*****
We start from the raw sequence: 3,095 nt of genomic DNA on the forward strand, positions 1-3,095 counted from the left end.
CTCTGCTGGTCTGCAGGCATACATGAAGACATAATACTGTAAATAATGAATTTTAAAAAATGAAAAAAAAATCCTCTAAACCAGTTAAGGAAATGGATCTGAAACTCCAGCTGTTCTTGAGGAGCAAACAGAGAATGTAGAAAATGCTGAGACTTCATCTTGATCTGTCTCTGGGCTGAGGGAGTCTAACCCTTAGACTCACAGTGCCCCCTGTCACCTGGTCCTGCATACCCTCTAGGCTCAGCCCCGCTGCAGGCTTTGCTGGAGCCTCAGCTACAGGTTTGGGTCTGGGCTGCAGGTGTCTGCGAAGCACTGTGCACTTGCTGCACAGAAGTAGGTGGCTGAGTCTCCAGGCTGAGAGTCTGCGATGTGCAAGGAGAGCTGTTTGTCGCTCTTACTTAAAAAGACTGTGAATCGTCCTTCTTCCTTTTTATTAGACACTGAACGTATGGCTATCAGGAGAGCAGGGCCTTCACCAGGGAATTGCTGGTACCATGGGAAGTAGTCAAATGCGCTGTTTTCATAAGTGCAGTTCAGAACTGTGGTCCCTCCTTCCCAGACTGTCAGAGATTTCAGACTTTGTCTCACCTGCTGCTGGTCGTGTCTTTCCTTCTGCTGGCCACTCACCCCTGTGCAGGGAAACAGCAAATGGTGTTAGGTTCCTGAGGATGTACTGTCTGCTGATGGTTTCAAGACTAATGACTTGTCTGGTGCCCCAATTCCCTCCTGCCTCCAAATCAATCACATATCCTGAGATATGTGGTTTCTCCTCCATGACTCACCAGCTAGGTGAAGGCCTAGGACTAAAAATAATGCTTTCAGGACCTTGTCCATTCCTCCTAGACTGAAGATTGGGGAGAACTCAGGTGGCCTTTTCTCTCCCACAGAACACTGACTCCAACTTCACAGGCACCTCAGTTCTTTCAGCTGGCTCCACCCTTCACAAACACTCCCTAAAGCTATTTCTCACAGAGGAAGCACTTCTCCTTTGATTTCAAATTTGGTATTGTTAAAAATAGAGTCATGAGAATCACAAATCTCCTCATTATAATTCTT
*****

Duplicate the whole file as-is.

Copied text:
We start from the raw sequence: 3,095 nt of genomic DNA on the forward strand, positions 1-3,095 counted from the left end.
CTCTGCTGGTCTGCAGGCATACATGAAGACATAATACTGTAAATAATGAATTTTAAAAAATGAAAAAAAAATCCTCTAAACCAGTTAAGGAAATGGATCTGAAACTCCAGCTGTTCTTGAGGAGCAAACAGAGAATGTAGAAAATGCTGAGACTTCATCTTGATCTGTCTCTGGGCTGAGGGAGTCTAACCCTTAGACTCACAGTGCCCCCTGTCACCTGGTCCTGCATACCCTCTAGGCTCAGCCCCGCTGCAGGCTTTGCTGGAGCCTCAGCTACAGGTTTGGGTCTGGGCTGCAGGTGTCTGCGAAGCACTGTGCACTTGCTGCACAGAAGTAGGTGGCTGAGTCTCCAGGCTGAGAGTCTGCGATGTGCAAGGAGAGCTGTTTGTCGCTCTTACTTAAAAAGACTGTGAATCGTCCTTCTTCCTTTTTATTAGACACTGAACGTATGGCTATCAGGAGAGCAGGGCCTTCACCAGGGAATTGCTGGTACCATGGGAAGTAGTCAAATGCGCTGTTTTCATAAGTGCAGTTCAGAACTGTGGTCCCTCCTTCCCAGACTGTCAGAGATTTCAGACTTTGTCTCACCTGCTGCTGGTCGTGTCTTTCCTTCTGCTGGCCACTCACCCCTGTGCAGGGAAACAGCAAATGGTGTTAGGTTCCTGAGGATGTACTGTCTGCTGATGGTTTCAAGACTAATGACTTGTCTGGTGCCCCAATTCCCTCCTGCCTCCAAATCAATCACATATCCTGAGATATGTGGTTTCTCCTCCATGACTCACCAGCTAGGTGAAGGCCTAGGACTAAAAATAATGCTTTCAGGACCTTGTCCATTCCTCCTAGACTGAAGATTGGGGAGAACTCAGGTGGCCTTTTCTCTCCCACAGAACACTGACTCCAACTTCACAGGCACCTCAGTTCTTTCAGCTGGCTCCACCCTTCACAAACACTCCCTAAAGCTATTTCTCACAGAGGAAGCACTTCTCCTTTGATTTCAAATTTGGTATTGTTAAAAATAGAGTCATGAGAATCACAAATCTCCTCATTATAATTCTT